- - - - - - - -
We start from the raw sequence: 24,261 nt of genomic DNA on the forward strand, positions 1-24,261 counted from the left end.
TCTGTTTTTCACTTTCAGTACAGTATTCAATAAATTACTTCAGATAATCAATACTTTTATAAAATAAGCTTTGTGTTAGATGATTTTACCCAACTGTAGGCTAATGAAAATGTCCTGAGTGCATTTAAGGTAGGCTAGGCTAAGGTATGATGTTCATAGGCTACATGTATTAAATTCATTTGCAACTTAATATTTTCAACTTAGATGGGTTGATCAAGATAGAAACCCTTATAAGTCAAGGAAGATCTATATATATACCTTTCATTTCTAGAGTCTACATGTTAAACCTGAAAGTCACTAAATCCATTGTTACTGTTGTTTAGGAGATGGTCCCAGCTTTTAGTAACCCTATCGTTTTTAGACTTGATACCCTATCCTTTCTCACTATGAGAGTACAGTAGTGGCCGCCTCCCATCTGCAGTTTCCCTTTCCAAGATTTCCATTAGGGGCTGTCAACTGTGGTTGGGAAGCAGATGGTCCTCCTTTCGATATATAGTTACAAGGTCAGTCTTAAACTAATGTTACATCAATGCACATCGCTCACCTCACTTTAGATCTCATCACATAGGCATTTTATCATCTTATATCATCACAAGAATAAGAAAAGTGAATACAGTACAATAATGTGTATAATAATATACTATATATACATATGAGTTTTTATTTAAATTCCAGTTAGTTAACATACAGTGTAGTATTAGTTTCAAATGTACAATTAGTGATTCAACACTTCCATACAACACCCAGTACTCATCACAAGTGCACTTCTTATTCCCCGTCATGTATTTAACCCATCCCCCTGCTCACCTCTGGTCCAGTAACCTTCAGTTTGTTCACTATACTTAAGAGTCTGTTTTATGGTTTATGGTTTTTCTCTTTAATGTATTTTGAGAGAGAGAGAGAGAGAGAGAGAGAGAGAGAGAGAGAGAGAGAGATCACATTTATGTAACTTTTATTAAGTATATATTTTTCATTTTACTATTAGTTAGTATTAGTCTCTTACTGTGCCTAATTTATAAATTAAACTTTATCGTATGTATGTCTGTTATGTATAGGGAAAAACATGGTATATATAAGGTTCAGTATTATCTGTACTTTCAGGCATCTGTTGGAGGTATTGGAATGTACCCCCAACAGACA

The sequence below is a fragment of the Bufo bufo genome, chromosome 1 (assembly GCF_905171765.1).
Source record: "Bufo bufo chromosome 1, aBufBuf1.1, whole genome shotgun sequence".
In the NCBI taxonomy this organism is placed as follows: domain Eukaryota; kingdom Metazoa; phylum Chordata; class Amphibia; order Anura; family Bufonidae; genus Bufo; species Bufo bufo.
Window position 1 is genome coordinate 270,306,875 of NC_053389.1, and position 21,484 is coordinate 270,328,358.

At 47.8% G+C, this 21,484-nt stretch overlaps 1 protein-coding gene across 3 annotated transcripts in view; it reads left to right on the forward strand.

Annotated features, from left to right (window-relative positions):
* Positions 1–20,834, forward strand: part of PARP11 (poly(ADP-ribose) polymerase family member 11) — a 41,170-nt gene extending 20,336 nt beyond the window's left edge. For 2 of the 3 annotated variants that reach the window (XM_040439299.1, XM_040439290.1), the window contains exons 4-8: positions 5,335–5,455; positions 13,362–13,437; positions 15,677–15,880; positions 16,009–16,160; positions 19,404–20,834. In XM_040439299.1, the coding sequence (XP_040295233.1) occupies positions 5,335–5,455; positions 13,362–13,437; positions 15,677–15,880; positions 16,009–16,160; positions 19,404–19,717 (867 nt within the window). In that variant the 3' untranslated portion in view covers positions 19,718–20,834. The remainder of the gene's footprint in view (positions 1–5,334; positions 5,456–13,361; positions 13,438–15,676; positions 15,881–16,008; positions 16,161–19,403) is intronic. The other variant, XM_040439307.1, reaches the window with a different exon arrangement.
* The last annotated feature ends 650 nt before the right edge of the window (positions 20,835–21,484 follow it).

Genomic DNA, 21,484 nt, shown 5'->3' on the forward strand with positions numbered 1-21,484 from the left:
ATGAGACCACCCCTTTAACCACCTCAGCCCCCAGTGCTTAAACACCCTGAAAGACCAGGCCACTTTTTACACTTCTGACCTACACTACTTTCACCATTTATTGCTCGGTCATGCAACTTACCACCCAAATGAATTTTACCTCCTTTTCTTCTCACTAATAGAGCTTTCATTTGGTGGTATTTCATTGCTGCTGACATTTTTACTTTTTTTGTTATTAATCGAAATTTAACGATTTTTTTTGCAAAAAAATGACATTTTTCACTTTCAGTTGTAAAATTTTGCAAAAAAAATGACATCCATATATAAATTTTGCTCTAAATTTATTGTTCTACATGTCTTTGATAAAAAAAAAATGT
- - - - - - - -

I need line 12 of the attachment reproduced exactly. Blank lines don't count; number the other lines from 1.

ATGAGACCACCCCTTTAACCACCTCAGCCCCCAGTGCTTAAACACCCTGAAAGACCAGGCCACTTTTTACACTTCTGACCTACACTACTTTCACCATTTATTGCTCGGTCATGCAACTTACCACCCAAATGAATTTTACCTCCTTTTCTTCTCACTAATAGAGCTTTCATTTGGTGGTATTTCATTGCTGCTGACATTTTTACTTTTTTTGTTATTAATCGAAATTTAACGATTTTTTTTGCAAAAAAATGACATTTTTCACTTTCAGTTGTAAAATTTTGCAAAAAAAATGACATCCATATATAAATTTTGCTCTAAATTTATTGTTCTACATGTCTTTGATAAAAAAAAAATGT